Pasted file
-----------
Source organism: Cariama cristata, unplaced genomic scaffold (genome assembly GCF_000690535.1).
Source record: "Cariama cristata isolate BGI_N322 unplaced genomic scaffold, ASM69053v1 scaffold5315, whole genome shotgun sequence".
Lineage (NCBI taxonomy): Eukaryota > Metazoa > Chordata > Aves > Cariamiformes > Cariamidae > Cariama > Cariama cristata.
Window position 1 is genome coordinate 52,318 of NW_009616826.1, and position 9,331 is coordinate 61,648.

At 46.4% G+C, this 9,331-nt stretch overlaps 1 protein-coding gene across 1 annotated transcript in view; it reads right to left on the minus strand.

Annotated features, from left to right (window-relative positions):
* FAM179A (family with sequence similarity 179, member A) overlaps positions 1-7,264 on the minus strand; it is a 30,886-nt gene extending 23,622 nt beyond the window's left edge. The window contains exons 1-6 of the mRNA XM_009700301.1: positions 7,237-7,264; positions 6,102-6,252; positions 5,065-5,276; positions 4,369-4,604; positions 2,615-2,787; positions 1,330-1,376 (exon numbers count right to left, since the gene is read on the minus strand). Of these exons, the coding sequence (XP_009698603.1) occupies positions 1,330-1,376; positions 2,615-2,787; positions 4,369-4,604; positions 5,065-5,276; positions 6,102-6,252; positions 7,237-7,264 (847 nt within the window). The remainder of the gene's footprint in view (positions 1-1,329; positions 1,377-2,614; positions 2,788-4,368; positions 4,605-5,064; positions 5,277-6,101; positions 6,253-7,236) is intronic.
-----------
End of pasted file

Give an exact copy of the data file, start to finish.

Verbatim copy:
Source organism: Cariama cristata, unplaced genomic scaffold (genome assembly GCF_000690535.1).
Source record: "Cariama cristata isolate BGI_N322 unplaced genomic scaffold, ASM69053v1 scaffold5315, whole genome shotgun sequence".
Lineage (NCBI taxonomy): Eukaryota > Metazoa > Chordata > Aves > Cariamiformes > Cariamidae > Cariama > Cariama cristata.
Window position 1 is genome coordinate 52,318 of NW_009616826.1, and position 9,331 is coordinate 61,648.

At 46.4% G+C, this 9,331-nt stretch overlaps 1 protein-coding gene across 1 annotated transcript in view; it reads right to left on the minus strand.

Annotated features, from left to right (window-relative positions):
* FAM179A (family with sequence similarity 179, member A) overlaps positions 1-7,264 on the minus strand; it is a 30,886-nt gene extending 23,622 nt beyond the window's left edge. The window contains exons 1-6 of the mRNA XM_009700301.1: positions 7,237-7,264; positions 6,102-6,252; positions 5,065-5,276; positions 4,369-4,604; positions 2,615-2,787; positions 1,330-1,376 (exon numbers count right to left, since the gene is read on the minus strand). Of these exons, the coding sequence (XP_009698603.1) occupies positions 1,330-1,376; positions 2,615-2,787; positions 4,369-4,604; positions 5,065-5,276; positions 6,102-6,252; positions 7,237-7,264 (847 nt within the window). The remainder of the gene's footprint in view (positions 1-1,329; positions 1,377-2,614; positions 2,788-4,368; positions 4,605-5,064; positions 5,277-6,101; positions 6,253-7,236) is intronic.